By Elaine J. Hom, Associate Editor
Unified data center fabric combines traditional LAN and storage area network (SAN) traffic on the same physical network, improving the efficiency of data flow and access while making the architecture less complex. Unified fabric is a way of managing multiple switches and components as one, making all traffic move in a converged manner. This method of network convergence is a good solution for enterprises with cluttered network architectures in which storage is running separately from the network.
Networking solution providers that plan to offer network convergence services must first be able to fully understand the benefits to their customers. For example, a reduced cable count means less hardware and an easier time managing server racks. If you are managing your customer's networks full time, you'll find it easier to manage a nework based on a unified fabric, and your customer will save money in the long run. If your contract only includes setting up the unified fabric, your customer will be grateful for the ease of management on his or her end. In either case, you will have earned that "trusted adviser" status.
But for networking solution providers, the big challenge in selling and implementing unified fabric is grappling with storage protocols and architecture. A poor understanding of storage networking could doom your unified data center fabric strategy.
In order for SAN traffic to run on the same physical network as the traditional LAN, the storage protocol must be altered to run on Ethernet. Networking solution providers can do this using data center bridging (DCB), or converged enhanced Ethernet (CEE), a collection of Ethernet extensions designed to improve Ethernet networking. DCB allows traffic differentiation, lossless fabric (required for SAN traffic), optimal bridging and configuration management. Networking solution providers that plan to offer unified data center fabric services must become DCB experts and familiarize themselves with IEEE 802.1's enhancements to Ethernet.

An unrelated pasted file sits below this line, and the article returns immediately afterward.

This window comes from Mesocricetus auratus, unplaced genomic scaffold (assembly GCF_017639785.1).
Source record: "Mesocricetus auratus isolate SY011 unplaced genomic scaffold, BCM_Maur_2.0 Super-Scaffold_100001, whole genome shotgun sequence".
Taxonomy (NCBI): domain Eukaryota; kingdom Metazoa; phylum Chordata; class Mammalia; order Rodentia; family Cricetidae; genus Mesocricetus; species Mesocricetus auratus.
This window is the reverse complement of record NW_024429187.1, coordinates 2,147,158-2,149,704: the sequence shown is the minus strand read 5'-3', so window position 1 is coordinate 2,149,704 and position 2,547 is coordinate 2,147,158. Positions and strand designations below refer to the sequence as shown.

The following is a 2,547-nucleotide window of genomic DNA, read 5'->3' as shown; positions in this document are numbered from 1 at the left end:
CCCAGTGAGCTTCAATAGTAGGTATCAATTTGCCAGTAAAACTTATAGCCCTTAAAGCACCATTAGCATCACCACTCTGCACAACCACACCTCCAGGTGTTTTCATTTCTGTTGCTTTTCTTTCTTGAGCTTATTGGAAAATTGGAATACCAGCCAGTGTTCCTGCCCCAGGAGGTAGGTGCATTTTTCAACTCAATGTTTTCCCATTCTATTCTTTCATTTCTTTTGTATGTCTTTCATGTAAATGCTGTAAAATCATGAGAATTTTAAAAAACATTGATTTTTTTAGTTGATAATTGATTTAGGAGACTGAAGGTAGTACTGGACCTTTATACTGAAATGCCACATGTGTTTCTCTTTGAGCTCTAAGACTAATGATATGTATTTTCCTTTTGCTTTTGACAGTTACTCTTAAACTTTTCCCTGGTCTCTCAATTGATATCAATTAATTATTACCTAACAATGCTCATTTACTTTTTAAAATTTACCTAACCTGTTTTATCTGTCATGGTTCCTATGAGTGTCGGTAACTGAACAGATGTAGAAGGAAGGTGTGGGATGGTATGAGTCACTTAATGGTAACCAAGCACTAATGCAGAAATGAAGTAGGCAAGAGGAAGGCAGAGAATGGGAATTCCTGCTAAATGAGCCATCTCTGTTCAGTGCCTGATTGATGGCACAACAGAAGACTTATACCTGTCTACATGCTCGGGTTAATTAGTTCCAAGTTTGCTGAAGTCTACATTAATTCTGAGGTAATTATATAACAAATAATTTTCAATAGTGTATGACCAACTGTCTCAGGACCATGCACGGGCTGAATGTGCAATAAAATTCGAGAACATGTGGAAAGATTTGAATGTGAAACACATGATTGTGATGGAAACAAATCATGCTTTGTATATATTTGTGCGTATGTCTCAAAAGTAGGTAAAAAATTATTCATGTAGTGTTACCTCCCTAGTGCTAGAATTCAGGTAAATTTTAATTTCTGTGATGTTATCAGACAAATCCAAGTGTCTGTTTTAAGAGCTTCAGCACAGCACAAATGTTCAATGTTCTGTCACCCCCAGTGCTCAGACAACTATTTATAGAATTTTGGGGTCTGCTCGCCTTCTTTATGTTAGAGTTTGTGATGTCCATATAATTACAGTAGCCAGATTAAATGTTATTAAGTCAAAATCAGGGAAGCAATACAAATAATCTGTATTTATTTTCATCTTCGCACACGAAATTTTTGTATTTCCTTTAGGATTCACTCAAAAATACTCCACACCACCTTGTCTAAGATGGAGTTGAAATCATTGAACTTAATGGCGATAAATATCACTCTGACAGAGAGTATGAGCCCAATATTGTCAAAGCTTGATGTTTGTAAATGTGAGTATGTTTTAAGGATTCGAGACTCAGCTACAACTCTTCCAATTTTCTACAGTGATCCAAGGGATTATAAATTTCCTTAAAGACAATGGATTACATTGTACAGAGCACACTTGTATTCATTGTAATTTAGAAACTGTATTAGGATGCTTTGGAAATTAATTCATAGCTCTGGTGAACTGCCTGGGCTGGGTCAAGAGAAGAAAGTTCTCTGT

Networking solution providers must also learn to custom tailor unified data center fabric solutions to each customer. Many questions need to be asked and answered before beginning any kind of unified fabric deployment. Should your customer's network use Fibre Channel? If so, which route of DCB and Fibre Channel over Ethernet (FCoE) implementation should your customer's network use? How do we choose the right adapters for the network?
Use this unified data center fabric primer to answer these questions about FCoE and DCB and to get a deeper understanding of unified data center fabric.
With the right amount of storage networking (and data center) know-how, any networking solution provider could add unified fabric and other network convergence services to its business offerings -- lucrative for you, and cost-efficient for your customers.
This was first published in July 2010